Who said students can’t pray?

Every last Sunday of the month at my church we do an all-church prayer gathering. So this means that we bring all of our students who would normally go to Sunday school with us. I haven’t been much of a fan of these prayer meetings in the past, but today something changed. I think part of it has been my own spiritual immaturity, but I also think that there have been other factors that have discouraged me as well like: students goofing off, some of the long prayers from people that seem to go nowhere, and maybe my own attention span.

But yesterday was different. Yesterday I sat with a group of students and two other youth leaders. We prayed for the unity of our church, to become a friendlier youth group, and that God would put serving others on our hearts even more…and those are just the topics that the students came up with! Not to mention that God worked on my heart and in my mind to help me focus on the words of students and not to be so distracted. Our church is trying to focus on becoming more dependent for God in prayer and pray fervently for the ministry God has put in each of our lives with the families, neighbors, and co-workers to grow. Sometimes I can’t help but thinking that a lot of kids just want prayer for their homework to get found, their sick dog, or (my personal favorite) they will have fun playing video games with their friends after church. I guess that opportunities to pray with other adults and not just youth is helpful because it adds a seriousness that youth group or youth Sunday school can’t always bring.

To end this article I think that it would also be important to remind you that many prayer movements have been started by younger people such as The Haystack Prayer Meeting of 1806. Samuel J. Mills, James Richards, Francis L. Robbins, Harvey Loomis, and Bryam Green went to Williams College. They met together to discuss missions and were forced to hide under a haystack during a thunderstorm while they prayed (See article: The Haystack Prayer Meeting and the American Missions Movement). Their prayers sparked revival and movement towards more missions involvement. Mills went onto found the American Bible Society.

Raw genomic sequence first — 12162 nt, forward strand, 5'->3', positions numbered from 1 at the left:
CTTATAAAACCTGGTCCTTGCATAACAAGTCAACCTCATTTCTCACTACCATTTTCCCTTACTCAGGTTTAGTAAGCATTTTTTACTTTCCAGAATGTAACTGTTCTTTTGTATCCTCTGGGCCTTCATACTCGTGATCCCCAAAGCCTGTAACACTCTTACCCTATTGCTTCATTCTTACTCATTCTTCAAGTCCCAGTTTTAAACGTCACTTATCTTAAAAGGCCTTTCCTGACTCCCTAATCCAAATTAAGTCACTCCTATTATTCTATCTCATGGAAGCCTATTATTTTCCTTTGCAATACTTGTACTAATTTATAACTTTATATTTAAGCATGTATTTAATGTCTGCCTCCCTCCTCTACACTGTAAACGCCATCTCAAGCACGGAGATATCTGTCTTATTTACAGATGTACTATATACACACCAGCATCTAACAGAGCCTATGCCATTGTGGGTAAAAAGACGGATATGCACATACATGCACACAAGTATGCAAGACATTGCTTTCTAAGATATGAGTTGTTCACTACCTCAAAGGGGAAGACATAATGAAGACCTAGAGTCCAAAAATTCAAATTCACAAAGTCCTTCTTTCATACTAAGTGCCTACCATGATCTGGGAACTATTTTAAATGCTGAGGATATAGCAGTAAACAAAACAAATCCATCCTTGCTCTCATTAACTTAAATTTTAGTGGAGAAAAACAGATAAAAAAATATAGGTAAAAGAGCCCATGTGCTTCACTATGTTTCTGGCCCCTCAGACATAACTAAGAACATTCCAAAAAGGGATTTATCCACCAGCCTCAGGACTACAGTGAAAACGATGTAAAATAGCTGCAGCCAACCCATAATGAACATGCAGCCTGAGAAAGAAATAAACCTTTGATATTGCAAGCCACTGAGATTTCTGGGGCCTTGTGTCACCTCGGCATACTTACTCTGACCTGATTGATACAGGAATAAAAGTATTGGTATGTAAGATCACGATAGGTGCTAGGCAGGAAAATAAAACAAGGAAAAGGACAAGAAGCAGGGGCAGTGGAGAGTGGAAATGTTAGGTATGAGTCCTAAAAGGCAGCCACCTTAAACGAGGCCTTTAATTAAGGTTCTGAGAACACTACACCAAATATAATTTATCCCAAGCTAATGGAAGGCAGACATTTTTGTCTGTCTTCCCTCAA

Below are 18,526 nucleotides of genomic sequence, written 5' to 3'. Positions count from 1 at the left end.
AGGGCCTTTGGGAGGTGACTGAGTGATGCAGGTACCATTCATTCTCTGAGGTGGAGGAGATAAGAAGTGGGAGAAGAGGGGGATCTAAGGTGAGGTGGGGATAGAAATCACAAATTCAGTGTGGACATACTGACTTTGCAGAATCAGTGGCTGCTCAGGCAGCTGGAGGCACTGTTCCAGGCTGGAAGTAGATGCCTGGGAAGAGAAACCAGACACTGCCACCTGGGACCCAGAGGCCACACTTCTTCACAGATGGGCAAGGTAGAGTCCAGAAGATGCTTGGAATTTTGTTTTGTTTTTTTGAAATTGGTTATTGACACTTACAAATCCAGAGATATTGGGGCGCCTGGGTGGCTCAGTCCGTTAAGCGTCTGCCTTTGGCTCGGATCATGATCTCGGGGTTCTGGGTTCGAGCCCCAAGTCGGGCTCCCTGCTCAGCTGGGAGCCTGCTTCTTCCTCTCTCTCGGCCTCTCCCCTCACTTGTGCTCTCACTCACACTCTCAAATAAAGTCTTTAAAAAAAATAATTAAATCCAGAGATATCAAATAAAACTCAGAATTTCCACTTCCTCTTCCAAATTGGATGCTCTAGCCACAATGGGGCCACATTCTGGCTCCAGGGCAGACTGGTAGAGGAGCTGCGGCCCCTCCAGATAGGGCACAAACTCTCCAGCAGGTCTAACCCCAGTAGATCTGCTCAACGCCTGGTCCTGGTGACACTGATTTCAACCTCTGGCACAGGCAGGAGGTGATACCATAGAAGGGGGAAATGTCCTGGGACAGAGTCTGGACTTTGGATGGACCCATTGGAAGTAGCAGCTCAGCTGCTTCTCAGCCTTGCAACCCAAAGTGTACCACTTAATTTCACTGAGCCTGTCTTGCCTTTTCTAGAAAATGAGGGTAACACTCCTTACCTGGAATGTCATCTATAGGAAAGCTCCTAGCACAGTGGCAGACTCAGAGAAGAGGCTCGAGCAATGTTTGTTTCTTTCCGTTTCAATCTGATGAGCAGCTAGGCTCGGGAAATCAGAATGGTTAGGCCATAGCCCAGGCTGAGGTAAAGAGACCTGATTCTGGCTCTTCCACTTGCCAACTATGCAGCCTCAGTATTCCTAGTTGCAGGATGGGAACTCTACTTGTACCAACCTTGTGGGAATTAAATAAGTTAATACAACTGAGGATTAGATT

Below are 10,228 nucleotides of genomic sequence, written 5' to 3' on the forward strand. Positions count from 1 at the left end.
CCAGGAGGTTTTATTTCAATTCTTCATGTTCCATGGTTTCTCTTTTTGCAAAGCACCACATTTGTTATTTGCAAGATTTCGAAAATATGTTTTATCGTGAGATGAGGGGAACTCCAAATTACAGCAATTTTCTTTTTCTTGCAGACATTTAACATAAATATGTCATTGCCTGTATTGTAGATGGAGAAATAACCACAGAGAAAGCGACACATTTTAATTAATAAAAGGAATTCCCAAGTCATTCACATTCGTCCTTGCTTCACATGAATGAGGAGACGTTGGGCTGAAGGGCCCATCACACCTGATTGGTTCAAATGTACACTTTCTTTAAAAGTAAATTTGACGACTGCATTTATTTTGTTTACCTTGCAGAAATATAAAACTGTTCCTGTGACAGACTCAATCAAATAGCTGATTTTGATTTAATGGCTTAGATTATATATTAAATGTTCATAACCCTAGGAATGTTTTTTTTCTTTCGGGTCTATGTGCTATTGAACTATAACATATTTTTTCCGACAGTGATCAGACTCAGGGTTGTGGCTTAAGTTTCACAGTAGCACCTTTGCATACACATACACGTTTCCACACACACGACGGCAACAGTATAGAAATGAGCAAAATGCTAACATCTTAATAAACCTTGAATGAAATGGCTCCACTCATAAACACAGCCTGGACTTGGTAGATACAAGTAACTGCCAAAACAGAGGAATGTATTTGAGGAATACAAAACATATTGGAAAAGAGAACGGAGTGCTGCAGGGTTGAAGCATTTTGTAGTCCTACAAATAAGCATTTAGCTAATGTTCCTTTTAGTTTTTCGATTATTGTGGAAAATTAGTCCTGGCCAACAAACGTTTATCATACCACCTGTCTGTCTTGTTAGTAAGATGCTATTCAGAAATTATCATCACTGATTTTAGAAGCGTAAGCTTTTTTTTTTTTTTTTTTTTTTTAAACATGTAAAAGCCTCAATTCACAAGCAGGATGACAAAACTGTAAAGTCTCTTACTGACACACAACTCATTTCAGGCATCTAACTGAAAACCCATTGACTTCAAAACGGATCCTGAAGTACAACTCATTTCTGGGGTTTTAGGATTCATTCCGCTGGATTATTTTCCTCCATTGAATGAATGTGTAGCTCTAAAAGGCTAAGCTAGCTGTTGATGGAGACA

A more recent prayer movement started by youth in 1990 is See You At The Pole (syatp.com). It is now considered to be the global day of student prayer on the fourth Wednesday every September. On this day students all around the country gather around the flagpole outside of their school to pray together for God to help them reach their school. This is a completely student-led, student-organized activity.

Needless to say, hearing and seeing what I saw yesterday made me very encouraged about the spiritual formation of students that I am being able to connect with. Also, reminding myself of the work that God has done through people and events such as The Haystack Prayer Meeting and See You At The Pole makes me hopeful that God has and will continue to use prayer as a vital means for releasing Christians out into the world and into situations where reliance on God for supernatural means and activity can be a prophetic witness to non-Christians.


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